SEVERN - a river in SW England known for its Tidal Bore of up to 2 meters ht. The Qiantang River in China experiences a bore of 30 ft.

Lemonade - LM Assiette O. Good story.

Enjoy the rest of the weekend.

Lemonade714 said...

Good morning all, and SB I am glad you liked my story from my childhood.

Sundays are such time eaters even when they are well done, and this was a very nicely and heavily themed effort. I enjoy the deception like Present mo.: DEC, love the old fashioned references like Shakespeare’s Henry V , he was pretty good with his use of words; I always am learning new things for me, though I expect our scientists will understand TRANSFER RNA but the clue left me wanting. I knew the Kipling character AKELA but they never let me in as a cub scout; I did try to join the girl scouts, but that was strictly scientific curiosity at the time.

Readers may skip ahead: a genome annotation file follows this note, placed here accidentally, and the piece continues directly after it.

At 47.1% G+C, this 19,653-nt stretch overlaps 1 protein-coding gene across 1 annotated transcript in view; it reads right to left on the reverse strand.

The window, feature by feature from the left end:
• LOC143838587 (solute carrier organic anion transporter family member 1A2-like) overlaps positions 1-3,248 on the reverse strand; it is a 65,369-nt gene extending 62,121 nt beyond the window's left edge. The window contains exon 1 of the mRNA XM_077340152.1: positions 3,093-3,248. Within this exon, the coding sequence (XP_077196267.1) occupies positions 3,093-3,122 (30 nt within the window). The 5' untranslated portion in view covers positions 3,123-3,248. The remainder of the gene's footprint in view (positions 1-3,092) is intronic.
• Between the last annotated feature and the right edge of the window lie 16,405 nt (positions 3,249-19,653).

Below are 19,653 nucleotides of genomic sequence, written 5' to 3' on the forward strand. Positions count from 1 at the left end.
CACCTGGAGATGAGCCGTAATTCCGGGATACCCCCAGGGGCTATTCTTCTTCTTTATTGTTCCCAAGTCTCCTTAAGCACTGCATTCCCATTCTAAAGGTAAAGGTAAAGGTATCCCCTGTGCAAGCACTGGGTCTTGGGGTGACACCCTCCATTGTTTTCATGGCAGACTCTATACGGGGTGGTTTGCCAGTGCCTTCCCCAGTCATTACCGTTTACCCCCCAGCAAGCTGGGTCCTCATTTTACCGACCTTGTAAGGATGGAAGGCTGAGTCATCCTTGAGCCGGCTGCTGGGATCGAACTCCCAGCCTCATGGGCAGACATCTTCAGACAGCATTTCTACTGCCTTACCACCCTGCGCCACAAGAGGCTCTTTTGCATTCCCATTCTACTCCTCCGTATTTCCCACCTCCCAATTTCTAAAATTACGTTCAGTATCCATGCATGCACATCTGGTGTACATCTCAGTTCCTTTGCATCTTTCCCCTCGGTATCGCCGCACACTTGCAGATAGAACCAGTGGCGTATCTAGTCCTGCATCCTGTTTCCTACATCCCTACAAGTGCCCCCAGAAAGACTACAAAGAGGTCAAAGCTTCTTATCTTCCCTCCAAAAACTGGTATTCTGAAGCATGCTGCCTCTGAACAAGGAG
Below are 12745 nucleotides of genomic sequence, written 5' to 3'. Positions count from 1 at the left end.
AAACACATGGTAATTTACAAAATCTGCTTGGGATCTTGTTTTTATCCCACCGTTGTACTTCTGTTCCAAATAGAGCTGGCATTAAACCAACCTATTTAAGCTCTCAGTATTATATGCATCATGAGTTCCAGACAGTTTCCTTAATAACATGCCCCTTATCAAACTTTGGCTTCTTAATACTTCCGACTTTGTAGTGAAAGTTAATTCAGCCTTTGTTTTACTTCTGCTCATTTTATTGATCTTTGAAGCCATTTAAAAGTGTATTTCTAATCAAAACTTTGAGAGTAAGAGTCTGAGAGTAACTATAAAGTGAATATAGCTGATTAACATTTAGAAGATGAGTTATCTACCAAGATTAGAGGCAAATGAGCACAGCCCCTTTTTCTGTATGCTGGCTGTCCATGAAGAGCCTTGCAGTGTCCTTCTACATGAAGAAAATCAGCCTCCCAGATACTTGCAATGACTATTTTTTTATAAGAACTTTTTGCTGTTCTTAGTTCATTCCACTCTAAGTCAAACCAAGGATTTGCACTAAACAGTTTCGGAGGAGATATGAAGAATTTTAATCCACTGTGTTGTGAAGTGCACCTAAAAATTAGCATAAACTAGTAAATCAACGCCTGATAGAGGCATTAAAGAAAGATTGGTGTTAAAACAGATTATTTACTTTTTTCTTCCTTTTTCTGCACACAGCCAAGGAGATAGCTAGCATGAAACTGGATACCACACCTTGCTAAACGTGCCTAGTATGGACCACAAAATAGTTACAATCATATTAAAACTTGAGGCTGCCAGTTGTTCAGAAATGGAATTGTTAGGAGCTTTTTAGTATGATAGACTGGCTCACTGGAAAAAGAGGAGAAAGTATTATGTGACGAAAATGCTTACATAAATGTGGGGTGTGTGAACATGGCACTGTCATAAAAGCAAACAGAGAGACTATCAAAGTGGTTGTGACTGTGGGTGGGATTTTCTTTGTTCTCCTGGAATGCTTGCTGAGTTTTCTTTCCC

I appreciate using fill that fits together like EBERLE . EBERT; and we have discussed how Jews and Arabs are all first cousins, so it is not surprising where Son of, in Arabic names: IBN, in the Hebrew world it is BEN which means son of. Finally, C.C. said, “PEDS. Have never heard of this brand” which perhaps explains my joke a week ago about not understanding why everyone was talking about what kind of socks Tiger Woods was wearing fell on deaf ears (The comments in the news were not about PEDS but about Performance Enhancing DrugS, but referenced PEDS, so I did my version of Emily Litella, oh well, Never Mind!)
Too many things to get done, and I have to start to get any done, later